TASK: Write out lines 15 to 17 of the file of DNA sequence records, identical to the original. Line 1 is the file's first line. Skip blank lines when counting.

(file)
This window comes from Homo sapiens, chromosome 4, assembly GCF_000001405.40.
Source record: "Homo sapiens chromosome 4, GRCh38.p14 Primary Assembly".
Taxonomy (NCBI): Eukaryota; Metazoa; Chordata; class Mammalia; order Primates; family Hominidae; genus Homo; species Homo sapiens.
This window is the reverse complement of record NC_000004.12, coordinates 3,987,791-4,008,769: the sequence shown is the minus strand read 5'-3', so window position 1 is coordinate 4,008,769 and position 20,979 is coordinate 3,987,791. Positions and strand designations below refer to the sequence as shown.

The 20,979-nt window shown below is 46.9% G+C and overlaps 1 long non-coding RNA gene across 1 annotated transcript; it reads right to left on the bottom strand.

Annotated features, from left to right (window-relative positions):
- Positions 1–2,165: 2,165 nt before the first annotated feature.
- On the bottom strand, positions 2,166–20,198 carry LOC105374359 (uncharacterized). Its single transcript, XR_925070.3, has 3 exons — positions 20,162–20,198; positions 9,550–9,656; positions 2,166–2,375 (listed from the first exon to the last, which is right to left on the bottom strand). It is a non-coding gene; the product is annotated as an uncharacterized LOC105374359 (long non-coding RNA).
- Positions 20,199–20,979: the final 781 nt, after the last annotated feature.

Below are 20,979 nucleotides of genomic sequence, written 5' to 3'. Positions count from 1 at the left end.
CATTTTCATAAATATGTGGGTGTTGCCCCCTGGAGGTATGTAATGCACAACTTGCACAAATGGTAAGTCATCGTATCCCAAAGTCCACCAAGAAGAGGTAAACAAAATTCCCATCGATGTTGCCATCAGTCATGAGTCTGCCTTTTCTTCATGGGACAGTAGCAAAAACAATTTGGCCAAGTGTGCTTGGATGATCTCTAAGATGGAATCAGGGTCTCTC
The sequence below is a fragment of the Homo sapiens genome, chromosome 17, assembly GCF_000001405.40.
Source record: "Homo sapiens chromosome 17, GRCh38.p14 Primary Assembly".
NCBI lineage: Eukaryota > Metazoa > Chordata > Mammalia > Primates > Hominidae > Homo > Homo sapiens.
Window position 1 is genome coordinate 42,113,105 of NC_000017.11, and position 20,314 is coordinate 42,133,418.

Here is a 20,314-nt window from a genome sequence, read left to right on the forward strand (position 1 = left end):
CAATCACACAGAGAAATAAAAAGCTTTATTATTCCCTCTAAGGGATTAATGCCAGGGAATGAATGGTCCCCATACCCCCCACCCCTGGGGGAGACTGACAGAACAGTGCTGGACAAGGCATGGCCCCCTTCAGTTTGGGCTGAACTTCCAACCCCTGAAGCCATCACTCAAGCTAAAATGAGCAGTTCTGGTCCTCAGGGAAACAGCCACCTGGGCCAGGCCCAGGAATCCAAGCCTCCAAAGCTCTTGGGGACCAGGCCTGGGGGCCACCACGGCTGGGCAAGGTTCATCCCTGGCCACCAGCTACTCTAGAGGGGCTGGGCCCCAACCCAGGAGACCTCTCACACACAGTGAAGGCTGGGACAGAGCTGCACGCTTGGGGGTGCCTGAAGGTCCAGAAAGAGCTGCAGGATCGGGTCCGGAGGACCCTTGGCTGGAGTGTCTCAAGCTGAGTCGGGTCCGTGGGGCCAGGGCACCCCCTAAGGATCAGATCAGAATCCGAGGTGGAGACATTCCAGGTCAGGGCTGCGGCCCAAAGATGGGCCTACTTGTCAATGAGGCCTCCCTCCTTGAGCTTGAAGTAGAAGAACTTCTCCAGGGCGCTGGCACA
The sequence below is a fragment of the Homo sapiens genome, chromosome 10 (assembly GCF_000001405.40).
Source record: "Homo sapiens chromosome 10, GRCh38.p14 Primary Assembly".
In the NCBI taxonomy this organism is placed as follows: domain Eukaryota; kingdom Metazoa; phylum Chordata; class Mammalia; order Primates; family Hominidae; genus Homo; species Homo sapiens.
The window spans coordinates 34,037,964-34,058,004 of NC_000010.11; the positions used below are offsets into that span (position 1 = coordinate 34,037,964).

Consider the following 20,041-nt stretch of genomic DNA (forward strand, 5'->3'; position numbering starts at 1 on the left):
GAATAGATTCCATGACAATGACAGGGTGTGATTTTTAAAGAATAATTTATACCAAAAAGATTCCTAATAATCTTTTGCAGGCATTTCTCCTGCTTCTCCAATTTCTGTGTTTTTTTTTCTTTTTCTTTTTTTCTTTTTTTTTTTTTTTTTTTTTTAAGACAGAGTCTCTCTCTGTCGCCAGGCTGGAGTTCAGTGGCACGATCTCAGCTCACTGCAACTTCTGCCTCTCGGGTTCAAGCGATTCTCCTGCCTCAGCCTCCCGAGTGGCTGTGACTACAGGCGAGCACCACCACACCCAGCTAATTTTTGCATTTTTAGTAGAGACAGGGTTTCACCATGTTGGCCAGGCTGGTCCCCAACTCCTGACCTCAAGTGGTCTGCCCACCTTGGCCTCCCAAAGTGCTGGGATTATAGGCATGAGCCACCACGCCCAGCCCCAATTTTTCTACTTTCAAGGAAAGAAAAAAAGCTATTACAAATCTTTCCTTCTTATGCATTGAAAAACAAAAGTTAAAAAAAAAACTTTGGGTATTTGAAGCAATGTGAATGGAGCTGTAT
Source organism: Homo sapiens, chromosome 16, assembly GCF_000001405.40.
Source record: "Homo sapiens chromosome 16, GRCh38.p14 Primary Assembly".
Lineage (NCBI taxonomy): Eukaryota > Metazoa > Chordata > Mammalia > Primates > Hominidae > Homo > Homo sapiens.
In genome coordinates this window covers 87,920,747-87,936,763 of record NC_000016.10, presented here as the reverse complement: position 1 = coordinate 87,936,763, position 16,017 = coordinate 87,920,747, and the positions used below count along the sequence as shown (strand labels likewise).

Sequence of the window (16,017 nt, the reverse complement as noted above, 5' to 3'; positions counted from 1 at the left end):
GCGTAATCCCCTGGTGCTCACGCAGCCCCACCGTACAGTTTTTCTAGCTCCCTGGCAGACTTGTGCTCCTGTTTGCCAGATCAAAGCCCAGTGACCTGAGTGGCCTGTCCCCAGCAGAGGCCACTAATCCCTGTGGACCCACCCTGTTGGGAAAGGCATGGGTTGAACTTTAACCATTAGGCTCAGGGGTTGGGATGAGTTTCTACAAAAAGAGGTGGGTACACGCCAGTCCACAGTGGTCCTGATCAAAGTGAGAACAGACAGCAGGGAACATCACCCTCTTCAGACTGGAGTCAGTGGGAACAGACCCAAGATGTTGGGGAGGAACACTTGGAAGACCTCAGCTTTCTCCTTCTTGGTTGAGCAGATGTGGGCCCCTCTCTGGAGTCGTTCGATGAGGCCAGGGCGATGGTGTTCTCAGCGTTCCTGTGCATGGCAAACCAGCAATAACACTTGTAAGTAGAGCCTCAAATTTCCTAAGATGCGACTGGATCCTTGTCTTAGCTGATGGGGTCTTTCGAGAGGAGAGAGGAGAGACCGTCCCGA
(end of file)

Window position 1 is genome coordinate 42,113,105 of NC_000017.11, and position 20,314 is coordinate 42,133,418.

Here is a 20,314-nt window from a genome sequence, read left to right on the forward strand (position 1 = left end):
CAATCACACAGAGAAATAAAAAGCTTTATTATTCCCTCTAAGGGATTAATGCCAGGGAATGAATGGTCCCCATACCCCCCACCCCTGGGGGAGACTGACAGAACAGTGCTGGACAAGGCATGGCCCCCTTCAGTTTGGGCTGAACTTCCAACCCCTGAAGCCATCACTCAAGCTAAAATGAGCAGTTCTGGTCCTCAGGGAAACAGCCACCTGGGCCAGGCCCAGGAATCCAAGCCTCCAAAGCTCTTGGGGACCAGGCCTGGGGGCCACCACGGCTGGGCAAGGTTCATCCCTGGCCACCAGCTACTCTAGAGGGGCTGGGCCCCAACCCAGGAGACCTCTCACACACAGTGAAGGCTGGGACAGAGCTGCACGCTTGGGGGTGCCTGAAGGTCCAGAAAGAGCTGCAGGATCGGGTCCGGAGGACCCTTGGCTGGAGTGTCTCAAGCTGAGTCGGGTCCGTGGGGCCAGGGCACCCCCTAAGGATCAGATCAGAATCCGAGGTGGAGACATTCCAGGTCAGGGCTGCGGCCCAAAGATGGGCCTACTTGTCAATGAGGCCTCCCTCCTTGAGCTTGAAGTAGAAGAACTTCTCCAGGGCGCTGGCACA